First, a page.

As we gather here today to remember and commemorate his life, let bid him farewell as we mourn the loss of a lively, dignified soul. A soul that brought joy and fulfilment to many, and whose legacy will live on forever.
Even as a little girl, I remember him making me laugh so much I would nearly cry. He had a wicked sense of humour that rubbed off on anyone that was near him. No one was upset around Dad for too long—although he did have his serious side, too, of course.
Dad grew up in the country, on a dairy farm a few hours from Melbourne called Toora and was surrounded by sheep, farm animals and beautiful landscape.
He said his passion came from his grandfather who used read endlessly to him.
Stories that even as an adult he loved dearly and would read to us when we were kids. His favourites were Moby Dick and Tom Sawyer. My parents met at Trinity College and after graduating, decided to get married.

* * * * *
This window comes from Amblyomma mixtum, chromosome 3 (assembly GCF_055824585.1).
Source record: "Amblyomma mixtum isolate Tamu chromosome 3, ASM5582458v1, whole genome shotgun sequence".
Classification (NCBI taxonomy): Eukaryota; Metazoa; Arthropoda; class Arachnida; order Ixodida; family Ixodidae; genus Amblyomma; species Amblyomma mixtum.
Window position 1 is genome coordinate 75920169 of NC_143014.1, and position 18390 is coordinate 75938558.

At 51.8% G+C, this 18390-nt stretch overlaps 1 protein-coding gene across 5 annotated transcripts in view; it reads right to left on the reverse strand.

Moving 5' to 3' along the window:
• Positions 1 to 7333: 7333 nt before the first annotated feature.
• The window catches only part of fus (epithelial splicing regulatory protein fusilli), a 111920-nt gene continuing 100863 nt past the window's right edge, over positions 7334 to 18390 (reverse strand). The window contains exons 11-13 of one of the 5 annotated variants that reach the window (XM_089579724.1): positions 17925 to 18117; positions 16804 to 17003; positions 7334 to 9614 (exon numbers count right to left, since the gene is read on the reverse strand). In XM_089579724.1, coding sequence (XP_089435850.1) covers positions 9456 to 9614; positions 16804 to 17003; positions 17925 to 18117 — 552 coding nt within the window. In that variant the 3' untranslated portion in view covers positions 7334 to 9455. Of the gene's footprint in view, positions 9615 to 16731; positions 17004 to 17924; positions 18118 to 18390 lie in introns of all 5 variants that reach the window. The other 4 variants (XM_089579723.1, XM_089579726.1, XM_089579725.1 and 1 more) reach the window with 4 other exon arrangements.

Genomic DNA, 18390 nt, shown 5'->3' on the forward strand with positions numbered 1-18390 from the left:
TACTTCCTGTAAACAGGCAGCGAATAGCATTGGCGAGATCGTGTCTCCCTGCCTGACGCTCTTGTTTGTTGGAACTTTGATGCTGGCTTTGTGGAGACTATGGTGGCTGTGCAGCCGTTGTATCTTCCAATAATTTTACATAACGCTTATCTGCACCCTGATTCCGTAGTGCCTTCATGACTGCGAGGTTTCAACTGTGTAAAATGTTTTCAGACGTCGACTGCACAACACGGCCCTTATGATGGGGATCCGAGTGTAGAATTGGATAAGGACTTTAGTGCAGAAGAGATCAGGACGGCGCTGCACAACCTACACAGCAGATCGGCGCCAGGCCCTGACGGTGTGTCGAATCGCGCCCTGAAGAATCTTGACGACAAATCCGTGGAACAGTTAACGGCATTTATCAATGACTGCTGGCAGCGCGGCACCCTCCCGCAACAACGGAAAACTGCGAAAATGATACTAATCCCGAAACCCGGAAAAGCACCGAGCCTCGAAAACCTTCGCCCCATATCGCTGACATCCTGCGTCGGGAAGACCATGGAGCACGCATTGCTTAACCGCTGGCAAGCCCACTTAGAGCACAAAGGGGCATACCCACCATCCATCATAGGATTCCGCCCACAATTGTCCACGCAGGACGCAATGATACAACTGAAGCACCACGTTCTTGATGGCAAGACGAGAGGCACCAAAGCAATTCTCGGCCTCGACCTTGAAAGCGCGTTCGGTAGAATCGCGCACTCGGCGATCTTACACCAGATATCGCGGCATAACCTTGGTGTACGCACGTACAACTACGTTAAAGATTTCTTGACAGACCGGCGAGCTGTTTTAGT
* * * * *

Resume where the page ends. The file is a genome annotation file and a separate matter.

Two years later I was born, followed by my brother Charlie a year after that. Dad was always so caring and giving to us children. Even when we ran in and out of his office a million times interrupting his writing, Dad never got too angry.
He would usher us away with suggestions of how we could occupy ourselves—always with creative and new ideas. Dad was also inspirational to us, with his passion for music.
He loved most types, but his favourite was Neil Diamond. He would pull Mum in his arms and dance around the room while we clapped hands and giggled—and then it was our turn.
Dad would grab us both and swing us up and around until we were sick with laughter and dizziness. The fun we had on those Sundays, I will never forget.
Dad was a very clever man and could be introspective at times when there were serious decisions to be made. He never made rash decisions, but thought long and hard before giving us advice—sound advice that has helped to shape my life profoundly.